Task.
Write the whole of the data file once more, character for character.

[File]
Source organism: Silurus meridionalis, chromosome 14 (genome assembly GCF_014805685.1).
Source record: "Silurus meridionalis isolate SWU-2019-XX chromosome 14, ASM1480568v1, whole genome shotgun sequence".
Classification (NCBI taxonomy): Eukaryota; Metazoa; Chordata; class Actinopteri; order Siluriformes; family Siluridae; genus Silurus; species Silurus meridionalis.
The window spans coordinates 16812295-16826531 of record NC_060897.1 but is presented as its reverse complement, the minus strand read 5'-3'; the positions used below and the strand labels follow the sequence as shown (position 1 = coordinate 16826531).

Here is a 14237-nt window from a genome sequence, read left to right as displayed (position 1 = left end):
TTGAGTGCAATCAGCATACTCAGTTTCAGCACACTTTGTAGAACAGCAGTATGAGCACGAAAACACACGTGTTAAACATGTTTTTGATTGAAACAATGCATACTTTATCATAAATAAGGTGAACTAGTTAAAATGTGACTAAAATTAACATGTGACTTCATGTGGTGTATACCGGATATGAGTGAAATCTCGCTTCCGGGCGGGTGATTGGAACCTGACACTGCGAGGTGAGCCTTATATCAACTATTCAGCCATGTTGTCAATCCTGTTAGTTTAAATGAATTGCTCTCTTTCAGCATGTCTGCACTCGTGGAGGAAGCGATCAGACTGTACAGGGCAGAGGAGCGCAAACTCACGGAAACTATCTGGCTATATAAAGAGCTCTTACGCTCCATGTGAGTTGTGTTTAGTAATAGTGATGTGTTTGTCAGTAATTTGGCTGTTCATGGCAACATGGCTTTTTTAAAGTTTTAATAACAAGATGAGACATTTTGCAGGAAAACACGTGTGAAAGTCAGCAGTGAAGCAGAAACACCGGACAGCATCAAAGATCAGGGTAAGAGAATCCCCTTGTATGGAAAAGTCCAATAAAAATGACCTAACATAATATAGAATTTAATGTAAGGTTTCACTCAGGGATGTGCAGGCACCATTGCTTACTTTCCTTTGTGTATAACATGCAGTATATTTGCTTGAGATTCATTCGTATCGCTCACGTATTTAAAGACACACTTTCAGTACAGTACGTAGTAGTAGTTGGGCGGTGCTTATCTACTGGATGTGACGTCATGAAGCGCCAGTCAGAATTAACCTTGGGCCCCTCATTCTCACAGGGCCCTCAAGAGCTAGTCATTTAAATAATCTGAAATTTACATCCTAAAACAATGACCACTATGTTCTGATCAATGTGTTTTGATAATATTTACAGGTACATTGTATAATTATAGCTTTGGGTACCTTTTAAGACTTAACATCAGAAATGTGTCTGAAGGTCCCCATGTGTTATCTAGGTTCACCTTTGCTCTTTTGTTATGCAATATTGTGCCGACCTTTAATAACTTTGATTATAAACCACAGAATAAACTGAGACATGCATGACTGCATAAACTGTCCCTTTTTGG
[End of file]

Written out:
Source organism: Silurus meridionalis, chromosome 14 (genome assembly GCF_014805685.1).
Source record: "Silurus meridionalis isolate SWU-2019-XX chromosome 14, ASM1480568v1, whole genome shotgun sequence".
Classification (NCBI taxonomy): Eukaryota; Metazoa; Chordata; class Actinopteri; order Siluriformes; family Siluridae; genus Silurus; species Silurus meridionalis.
The window spans coordinates 16812295-16826531 of record NC_060897.1 but is presented as its reverse complement, the minus strand read 5'-3'; the positions used below and the strand labels follow the sequence as shown (position 1 = coordinate 16826531).

Here is a 14237-nt window from a genome sequence, read left to right as displayed (position 1 = left end):
TTGAGTGCAATCAGCATACTCAGTTTCAGCACACTTTGTAGAACAGCAGTATGAGCACGAAAACACACGTGTTAAACATGTTTTTGATTGAAACAATGCATACTTTATCATAAATAAGGTGAACTAGTTAAAATGTGACTAAAATTAACATGTGACTTCATGTGGTGTATACCGGATATGAGTGAAATCTCGCTTCCGGGCGGGTGATTGGAACCTGACACTGCGAGGTGAGCCTTATATCAACTATTCAGCCATGTTGTCAATCCTGTTAGTTTAAATGAATTGCTCTCTTTCAGCATGTCTGCACTCGTGGAGGAAGCGATCAGACTGTACAGGGCAGAGGAGCGCAAACTCACGGAAACTATCTGGCTATATAAAGAGCTCTTACGCTCCATGTGAGTTGTGTTTAGTAATAGTGATGTGTTTGTCAGTAATTTGGCTGTTCATGGCAACATGGCTTTTTTAAAGTTTTAATAACAAGATGAGACATTTTGCAGGAAAACACGTGTGAAAGTCAGCAGTGAAGCAGAAACACCGGACAGCATCAAAGATCAGGGTAAGAGAATCCCCTTGTATGGAAAAGTCCAATAAAAATGACCTAACATAATATAGAATTTAATGTAAGGTTTCACTCAGGGATGTGCAGGCACCATTGCTTACTTTCCTTTGTGTATAACATGCAGTATATTTGCTTGAGATTCATTCGTATCGCTCACGTATTTAAAGACACACTTTCAGTACAGTACGTAGTAGTAGTTGGGCGGTGCTTATCTACTGGATGTGACGTCATGAAGCGCCAGTCAGAATTAACCTTGGGCCCCTCATTCTCACAGGGCCCTCAAGAGCTAGTCATTTAAATAATCTGAAATTTACATCCTAAAACAATGACCACTATGTTCTGATCAATGTGTTTTGATAATATTTACAGGTACATTGTATAATTATAGCTTTGGGTACCTTTTAAGACTTAACATCAGAAATGTGTCTGAAGGTCCCCATGTGTTATCTAGGTTCACCTTTGCTCTTTTGTTATGCAATATTGTGCCGACCTTTAATAACTTTGATTATAAACCACAGAATAAACTGAGACATGCATGACTGCATAAACTGTCCCTTTTTGG